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There are a number of cycling projects being carried out at present, but our road structure has many pinch points and a lot more investment is needed. A massive reduction in the number of cars in our city will aid the redesign of our city roads for cyclists and public transport. But drivers need an alternative mode of transport to take them out of their cars. It is all connected. We need a massive improvement of the cycling network with immediate separation of cyclists with kerbs from all traffic, including buses.
The obvious answer is for more cycling lanes and better advertisement of the Cycle to Work Scheme.
Alongside this, there needs to be proper investment in our roads, which are still littered with potholes, and a mandatory co-ordination of roadworks. It is long past time where one utility company digs up a road in March, only for another company to dig it again later in the year. With better public transport there would be fewer cars on the roads, thus freeing up the space for cycle lanes.
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I suppose what is being proposed at the moment is the way to go cutting down on the use of the private car. Will make it easier for more cycling lanes but that is connected to major improving public transport so there all interconnected. I would be pushing for this. We also need to see a rapid and city wide rollout of the Dublin Bikes scheme, one of the most cost effective ways to increase the use of public transport and cycling.
Some parts of the cycle tracks are extremely dangerous and need to be addressed. I think cycle tracks should be a distance for the road and not on public walkways. The should have their own mini road. Also, I think children need to be aware when cycling and should know the rules of the road. There used to be a traffic school that children would got to on a school outing. That should be brought back. The Workers' Party on Dublin City Council would ensure that the position of cycling and walking officer is funded and filled.
I would advocate for this position to have a specific focus on liaising with schools, to identify and amend local obstacles to schoolchildren cycling or walking to school.
I would propose and vote for the reallocation of funds in the city's budget from roads maintenance to specific cycle-lane maintenance, and painting to ensure cycle lanes are properly marked. I would support and propose as many cycle lanes of possible to be segregated and physically separate from traffic, including removing or relocating parking if possible.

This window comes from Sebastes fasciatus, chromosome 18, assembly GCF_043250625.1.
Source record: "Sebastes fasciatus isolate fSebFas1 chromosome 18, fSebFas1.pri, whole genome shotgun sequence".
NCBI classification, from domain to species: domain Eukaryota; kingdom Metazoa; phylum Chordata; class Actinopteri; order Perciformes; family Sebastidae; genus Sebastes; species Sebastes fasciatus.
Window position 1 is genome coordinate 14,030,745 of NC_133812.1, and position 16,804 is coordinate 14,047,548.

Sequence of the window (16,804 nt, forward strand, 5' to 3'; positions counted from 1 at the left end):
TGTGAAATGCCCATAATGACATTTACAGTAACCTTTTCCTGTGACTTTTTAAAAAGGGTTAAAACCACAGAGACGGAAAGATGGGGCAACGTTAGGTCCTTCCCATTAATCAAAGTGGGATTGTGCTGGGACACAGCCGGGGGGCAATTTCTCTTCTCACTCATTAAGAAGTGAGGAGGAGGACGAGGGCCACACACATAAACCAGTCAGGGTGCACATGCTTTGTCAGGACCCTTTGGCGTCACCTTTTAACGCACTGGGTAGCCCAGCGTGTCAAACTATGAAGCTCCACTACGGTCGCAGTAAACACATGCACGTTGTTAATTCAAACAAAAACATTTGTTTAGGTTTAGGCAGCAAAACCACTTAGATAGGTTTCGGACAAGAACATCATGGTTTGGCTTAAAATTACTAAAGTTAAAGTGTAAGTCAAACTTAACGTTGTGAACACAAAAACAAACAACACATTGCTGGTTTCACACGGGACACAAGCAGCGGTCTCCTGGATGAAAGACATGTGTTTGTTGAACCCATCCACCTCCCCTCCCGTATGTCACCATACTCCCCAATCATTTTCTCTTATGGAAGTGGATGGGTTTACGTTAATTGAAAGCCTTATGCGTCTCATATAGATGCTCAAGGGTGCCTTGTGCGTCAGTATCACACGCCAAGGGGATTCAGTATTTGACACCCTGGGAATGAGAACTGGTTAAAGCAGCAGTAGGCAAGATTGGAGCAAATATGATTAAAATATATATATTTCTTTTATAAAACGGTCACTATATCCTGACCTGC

I will continue my party's full support for initiatives including the Liffey Cycle Route.
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The Social Democrats believe that Ireland can do much more to promote sustainable and affordable energy and that local authorities can be significant players in this. Climate change is a real thing and the role of carbon is undeniable. Equally, energy poverty is a real thing and blindly lumping more taxes on the most vulnerable in our society is simply creating another problem and undermining public support in the fight against climate change.
We will ensure that housing energy standards on all new developments is rigorously applied in planning conditions. We will heavily promote the retro-fitting of existing local-authority housing stock to reduce carbon emissions from this sector. We will cut the carbon footprint of all councils, from transport planning and street lighting to tree planting and recyclingand extend the number of public charging points for electric vehicles.
We will also support zoned "green communities" where councils promote biodiversity, boost investment in public transport and cycling under the National Development Plan, and reduce spending on roads. Climate change is the most pressing problem of our age. The effects of climate change are visible to us all.
We have also recommended increased funding towards Science Foundation Ireland, and believe the state should do more itself, in generating cutting-edge research and development to get the most out of our renewable energy potential and place Ireland at the forefront of the fight against climate change. It would also ensure that Local Authorities seek to produce their own energy, build homes of the highest energy standards, and facilitate the collection of organic waste and compost.
I feel this is more of a national issue, however there needs to be more grants made available for renewable energy methods e. I would also be in favour of grants to improve the energy efficiency of homes. The threshold for the current SEAI grants is far too low. In everything I do in Dublin City Council, I will ask myself the question: how will this help Dublin to address climate change?